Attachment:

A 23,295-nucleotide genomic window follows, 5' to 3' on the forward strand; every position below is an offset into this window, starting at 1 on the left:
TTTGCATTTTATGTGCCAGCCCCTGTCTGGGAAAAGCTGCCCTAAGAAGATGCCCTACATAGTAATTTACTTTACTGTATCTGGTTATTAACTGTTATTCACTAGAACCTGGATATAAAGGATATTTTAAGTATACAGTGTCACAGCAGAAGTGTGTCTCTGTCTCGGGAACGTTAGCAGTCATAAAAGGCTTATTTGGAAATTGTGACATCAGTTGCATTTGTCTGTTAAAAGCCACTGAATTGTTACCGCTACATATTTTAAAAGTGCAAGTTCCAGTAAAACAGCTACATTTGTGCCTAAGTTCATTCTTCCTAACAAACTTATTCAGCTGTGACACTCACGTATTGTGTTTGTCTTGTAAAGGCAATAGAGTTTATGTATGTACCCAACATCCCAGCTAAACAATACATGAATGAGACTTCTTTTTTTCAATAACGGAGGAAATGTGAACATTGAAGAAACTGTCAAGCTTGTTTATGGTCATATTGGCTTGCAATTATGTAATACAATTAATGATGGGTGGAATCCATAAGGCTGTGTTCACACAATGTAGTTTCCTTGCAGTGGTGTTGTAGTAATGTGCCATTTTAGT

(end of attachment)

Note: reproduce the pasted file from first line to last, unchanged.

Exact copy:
A 23,295-nucleotide genomic window follows, 5' to 3' on the forward strand; every position below is an offset into this window, starting at 1 on the left:
TTTGCATTTTATGTGCCAGCCCCTGTCTGGGAAAAGCTGCCCTAAGAAGATGCCCTACATAGTAATTTACTTTACTGTATCTGGTTATTAACTGTTATTCACTAGAACCTGGATATAAAGGATATTTTAAGTATACAGTGTCACAGCAGAAGTGTGTCTCTGTCTCGGGAACGTTAGCAGTCATAAAAGGCTTATTTGGAAATTGTGACATCAGTTGCATTTGTCTGTTAAAAGCCACTGAATTGTTACCGCTACATATTTTAAAAGTGCAAGTTCCAGTAAAACAGCTACATTTGTGCCTAAGTTCATTCTTCCTAACAAACTTATTCAGCTGTGACACTCACGTATTGTGTTTGTCTTGTAAAGGCAATAGAGTTTATGTATGTACCCAACATCCCAGCTAAACAATACATGAATGAGACTTCTTTTTTTCAATAACGGAGGAAATGTGAACATTGAAGAAACTGTCAAGCTTGTTTATGGTCATATTGGCTTGCAATTATGTAATACAATTAATGATGGGTGGAATCCATAAGGCTGTGTTCACACAATGTAGTTTCCTTGCAGTGGTGTTGTAGTAATGTGCCATTTTAGT